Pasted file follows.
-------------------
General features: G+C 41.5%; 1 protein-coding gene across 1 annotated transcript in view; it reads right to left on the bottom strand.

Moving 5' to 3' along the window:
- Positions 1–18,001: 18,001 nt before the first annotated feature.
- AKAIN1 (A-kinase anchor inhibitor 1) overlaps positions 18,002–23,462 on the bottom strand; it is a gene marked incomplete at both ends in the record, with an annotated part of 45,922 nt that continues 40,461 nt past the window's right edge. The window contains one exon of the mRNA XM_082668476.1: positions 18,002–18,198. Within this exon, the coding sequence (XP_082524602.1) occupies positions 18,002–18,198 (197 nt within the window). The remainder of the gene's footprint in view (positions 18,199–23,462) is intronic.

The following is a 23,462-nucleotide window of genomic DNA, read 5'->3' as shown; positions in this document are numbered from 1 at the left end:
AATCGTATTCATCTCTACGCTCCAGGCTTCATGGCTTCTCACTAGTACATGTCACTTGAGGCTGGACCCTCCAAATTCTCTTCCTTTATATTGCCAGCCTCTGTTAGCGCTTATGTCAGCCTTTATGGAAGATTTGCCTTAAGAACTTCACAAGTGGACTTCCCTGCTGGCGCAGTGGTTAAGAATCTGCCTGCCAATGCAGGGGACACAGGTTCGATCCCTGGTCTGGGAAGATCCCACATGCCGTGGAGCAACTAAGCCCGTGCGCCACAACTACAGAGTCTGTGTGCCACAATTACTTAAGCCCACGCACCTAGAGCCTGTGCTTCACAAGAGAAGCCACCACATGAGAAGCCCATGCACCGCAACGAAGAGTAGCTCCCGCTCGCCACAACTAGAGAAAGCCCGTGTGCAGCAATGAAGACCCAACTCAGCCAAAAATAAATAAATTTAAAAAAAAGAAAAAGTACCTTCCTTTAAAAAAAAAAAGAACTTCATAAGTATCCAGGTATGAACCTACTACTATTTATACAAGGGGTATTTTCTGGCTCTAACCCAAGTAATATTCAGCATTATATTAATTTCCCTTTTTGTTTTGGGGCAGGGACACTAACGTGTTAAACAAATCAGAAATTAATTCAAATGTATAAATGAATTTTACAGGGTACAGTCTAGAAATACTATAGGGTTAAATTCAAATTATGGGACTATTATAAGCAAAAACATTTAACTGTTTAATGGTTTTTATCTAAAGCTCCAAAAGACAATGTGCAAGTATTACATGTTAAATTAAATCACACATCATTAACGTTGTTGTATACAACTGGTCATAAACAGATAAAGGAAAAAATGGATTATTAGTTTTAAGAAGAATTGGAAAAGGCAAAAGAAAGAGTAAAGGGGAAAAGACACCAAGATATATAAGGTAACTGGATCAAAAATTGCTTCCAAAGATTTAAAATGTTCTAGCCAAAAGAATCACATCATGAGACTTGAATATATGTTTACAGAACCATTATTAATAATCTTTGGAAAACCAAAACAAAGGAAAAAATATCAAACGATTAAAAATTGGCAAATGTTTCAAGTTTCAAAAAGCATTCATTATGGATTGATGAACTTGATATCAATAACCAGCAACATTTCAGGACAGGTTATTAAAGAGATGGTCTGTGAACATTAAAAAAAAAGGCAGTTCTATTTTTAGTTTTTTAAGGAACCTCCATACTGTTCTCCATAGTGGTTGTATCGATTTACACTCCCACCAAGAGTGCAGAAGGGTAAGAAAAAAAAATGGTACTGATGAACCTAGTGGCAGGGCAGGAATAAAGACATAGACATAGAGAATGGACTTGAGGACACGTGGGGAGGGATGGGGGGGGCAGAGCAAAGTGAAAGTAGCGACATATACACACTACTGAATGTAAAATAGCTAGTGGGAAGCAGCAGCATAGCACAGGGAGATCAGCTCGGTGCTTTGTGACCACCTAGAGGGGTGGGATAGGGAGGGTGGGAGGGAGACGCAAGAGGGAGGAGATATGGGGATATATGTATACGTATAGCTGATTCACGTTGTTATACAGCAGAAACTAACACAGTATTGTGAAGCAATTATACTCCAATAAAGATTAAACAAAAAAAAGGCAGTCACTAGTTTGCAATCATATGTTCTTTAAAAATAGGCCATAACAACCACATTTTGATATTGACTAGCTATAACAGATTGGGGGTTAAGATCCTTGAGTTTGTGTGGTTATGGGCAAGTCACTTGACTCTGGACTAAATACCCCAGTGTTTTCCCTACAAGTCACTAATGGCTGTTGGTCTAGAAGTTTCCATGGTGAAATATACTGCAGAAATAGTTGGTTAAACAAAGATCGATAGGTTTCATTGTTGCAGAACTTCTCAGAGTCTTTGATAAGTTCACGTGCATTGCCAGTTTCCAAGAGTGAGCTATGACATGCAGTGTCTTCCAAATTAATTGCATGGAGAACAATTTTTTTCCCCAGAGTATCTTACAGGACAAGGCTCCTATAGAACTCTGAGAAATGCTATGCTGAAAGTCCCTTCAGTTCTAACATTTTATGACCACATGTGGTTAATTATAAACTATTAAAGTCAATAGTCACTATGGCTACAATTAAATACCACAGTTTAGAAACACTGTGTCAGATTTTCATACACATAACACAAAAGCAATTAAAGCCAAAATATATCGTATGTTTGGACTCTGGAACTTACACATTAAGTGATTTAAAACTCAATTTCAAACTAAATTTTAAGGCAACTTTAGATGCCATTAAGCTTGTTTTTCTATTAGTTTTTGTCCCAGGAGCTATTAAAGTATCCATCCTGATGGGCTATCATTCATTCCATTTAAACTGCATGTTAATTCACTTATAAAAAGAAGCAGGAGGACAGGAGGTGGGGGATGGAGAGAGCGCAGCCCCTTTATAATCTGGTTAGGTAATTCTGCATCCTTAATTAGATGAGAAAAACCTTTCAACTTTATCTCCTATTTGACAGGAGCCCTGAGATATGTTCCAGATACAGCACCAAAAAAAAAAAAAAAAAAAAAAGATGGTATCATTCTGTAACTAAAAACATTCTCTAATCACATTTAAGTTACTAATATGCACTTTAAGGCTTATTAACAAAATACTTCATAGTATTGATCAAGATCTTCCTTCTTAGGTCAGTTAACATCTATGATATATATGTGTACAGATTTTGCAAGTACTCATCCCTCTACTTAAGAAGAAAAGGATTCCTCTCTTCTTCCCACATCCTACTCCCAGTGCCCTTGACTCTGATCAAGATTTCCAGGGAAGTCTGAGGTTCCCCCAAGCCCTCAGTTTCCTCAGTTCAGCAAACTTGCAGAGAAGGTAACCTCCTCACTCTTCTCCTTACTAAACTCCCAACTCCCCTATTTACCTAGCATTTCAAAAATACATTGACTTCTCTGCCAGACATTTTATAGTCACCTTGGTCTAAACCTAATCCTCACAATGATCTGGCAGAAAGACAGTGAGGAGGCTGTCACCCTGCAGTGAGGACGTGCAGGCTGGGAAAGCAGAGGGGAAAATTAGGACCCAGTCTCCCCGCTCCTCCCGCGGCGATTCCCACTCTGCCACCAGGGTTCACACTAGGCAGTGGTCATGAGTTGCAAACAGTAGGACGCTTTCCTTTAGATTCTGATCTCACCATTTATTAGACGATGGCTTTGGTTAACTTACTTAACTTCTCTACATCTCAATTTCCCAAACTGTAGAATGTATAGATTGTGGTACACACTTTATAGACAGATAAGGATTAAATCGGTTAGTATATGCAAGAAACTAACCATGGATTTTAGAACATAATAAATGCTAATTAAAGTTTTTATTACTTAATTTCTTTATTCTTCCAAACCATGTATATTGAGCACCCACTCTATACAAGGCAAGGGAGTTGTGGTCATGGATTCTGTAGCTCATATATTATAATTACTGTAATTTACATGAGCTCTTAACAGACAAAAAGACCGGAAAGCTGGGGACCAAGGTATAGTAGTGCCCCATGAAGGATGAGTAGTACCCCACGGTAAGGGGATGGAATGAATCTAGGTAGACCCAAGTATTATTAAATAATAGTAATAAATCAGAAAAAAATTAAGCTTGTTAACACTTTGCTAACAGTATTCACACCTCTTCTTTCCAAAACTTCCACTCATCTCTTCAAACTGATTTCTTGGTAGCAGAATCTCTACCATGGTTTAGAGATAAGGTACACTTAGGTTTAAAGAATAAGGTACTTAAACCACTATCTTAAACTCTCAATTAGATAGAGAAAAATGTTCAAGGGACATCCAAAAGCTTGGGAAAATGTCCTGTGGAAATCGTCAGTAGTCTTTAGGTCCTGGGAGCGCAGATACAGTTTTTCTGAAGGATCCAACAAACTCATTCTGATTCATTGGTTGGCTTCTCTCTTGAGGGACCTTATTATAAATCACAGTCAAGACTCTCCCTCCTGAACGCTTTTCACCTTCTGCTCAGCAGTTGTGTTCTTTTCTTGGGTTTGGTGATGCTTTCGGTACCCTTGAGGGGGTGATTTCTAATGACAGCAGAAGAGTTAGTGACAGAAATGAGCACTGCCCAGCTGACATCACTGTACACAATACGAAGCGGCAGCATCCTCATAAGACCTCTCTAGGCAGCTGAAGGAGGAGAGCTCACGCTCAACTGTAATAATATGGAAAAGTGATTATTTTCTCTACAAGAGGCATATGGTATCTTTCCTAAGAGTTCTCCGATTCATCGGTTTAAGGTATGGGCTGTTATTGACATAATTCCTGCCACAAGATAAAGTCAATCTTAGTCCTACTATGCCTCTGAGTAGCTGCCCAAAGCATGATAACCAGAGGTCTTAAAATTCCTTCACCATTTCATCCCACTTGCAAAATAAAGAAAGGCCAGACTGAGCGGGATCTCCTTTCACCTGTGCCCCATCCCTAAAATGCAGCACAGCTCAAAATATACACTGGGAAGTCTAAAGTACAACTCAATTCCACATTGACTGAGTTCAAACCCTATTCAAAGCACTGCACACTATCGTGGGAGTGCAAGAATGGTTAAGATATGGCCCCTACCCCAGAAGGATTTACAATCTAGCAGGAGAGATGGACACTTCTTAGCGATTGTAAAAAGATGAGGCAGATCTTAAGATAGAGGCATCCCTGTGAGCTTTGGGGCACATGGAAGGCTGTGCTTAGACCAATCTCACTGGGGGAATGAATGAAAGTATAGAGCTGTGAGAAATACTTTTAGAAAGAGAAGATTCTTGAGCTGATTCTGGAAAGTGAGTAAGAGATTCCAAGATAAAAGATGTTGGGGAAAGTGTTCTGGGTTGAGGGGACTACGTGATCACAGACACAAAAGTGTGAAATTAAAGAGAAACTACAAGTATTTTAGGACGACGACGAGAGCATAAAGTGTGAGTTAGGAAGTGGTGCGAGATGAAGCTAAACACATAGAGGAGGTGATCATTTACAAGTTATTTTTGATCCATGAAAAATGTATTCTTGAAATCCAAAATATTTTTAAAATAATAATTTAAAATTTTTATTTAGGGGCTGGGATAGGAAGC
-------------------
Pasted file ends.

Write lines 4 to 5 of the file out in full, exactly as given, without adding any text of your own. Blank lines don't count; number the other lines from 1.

- AKAIN1 (A-kinase anchor inhibitor 1) overlaps positions 18,002–23,462 on the bottom strand; it is a gene marked incomplete at both ends in the record, with an annotated part of 45,922 nt that continues 40,461 nt past the window's right edge. The window contains one exon of the mRNA XM_082668476.1: positions 18,002–18,198. Within this exon, the coding sequence (XP_082524602.1) occupies positions 18,002–18,198 (197 nt within the window). The remainder of the gene's footprint in view (positions 18,199–23,462) is intronic.

The following is a 23,462-nucleotide window of genomic DNA, read 5'->3' as shown; positions in this document are numbered from 1 at the left end: